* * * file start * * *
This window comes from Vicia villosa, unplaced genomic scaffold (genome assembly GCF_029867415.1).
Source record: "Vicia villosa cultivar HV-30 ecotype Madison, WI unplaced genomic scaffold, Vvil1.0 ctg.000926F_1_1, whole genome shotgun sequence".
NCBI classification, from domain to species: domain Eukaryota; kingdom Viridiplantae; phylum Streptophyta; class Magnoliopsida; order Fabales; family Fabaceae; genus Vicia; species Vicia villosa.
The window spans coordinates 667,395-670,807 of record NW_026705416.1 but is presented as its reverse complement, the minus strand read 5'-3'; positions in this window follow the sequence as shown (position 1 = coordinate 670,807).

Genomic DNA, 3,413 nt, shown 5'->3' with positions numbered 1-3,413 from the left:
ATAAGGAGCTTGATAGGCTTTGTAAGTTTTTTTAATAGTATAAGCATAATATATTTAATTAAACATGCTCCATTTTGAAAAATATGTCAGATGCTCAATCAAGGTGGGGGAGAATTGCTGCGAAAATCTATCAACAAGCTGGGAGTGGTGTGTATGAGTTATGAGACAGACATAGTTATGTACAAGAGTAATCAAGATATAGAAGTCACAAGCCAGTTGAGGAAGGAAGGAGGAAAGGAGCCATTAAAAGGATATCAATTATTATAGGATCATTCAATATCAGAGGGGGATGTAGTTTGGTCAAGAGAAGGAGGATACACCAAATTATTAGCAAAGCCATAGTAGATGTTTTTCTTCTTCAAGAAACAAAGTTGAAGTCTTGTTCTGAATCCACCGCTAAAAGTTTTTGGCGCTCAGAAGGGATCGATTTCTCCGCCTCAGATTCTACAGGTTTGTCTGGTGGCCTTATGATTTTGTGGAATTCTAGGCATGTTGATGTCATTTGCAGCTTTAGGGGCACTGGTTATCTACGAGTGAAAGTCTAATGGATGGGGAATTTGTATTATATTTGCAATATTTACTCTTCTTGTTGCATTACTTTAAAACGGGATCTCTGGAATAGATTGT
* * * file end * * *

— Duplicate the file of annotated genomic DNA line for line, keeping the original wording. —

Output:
This window comes from Vicia villosa, unplaced genomic scaffold (genome assembly GCF_029867415.1).
Source record: "Vicia villosa cultivar HV-30 ecotype Madison, WI unplaced genomic scaffold, Vvil1.0 ctg.000926F_1_1, whole genome shotgun sequence".
NCBI classification, from domain to species: domain Eukaryota; kingdom Viridiplantae; phylum Streptophyta; class Magnoliopsida; order Fabales; family Fabaceae; genus Vicia; species Vicia villosa.
The window spans coordinates 667,395-670,807 of record NW_026705416.1 but is presented as its reverse complement, the minus strand read 5'-3'; positions in this window follow the sequence as shown (position 1 = coordinate 670,807).

Genomic DNA, 3,413 nt, shown 5'->3' with positions numbered 1-3,413 from the left:
ATAAGGAGCTTGATAGGCTTTGTAAGTTTTTTTAATAGTATAAGCATAATATATTTAATTAAACATGCTCCATTTTGAAAAATATGTCAGATGCTCAATCAAGGTGGGGGAGAATTGCTGCGAAAATCTATCAACAAGCTGGGAGTGGTGTGTATGAGTTATGAGACAGACATAGTTATGTACAAGAGTAATCAAGATATAGAAGTCACAAGCCAGTTGAGGAAGGAAGGAGGAAAGGAGCCATTAAAAGGATATCAATTATTATAGGATCATTCAATATCAGAGGGGGATGTAGTTTGGTCAAGAGAAGGAGGATACACCAAATTATTAGCAAAGCCATAGTAGATGTTTTTCTTCTTCAAGAAACAAAGTTGAAGTCTTGTTCTGAATCCACCGCTAAAAGTTTTTGGCGCTCAGAAGGGATCGATTTCTCCGCCTCAGATTCTACAGGTTTGTCTGGTGGCCTTATGATTTTGTGGAATTCTAGGCATGTTGATGTCATTTGCAGCTTTAGGGGCACTGGTTATCTACGAGTGAAAGTCTAATGGATGGGGAATTTGTATTATATTTGCAATATTTACTCTTCTTGTTGCATTACTTTAAAACGGGATCTCTGGAATAGATTGT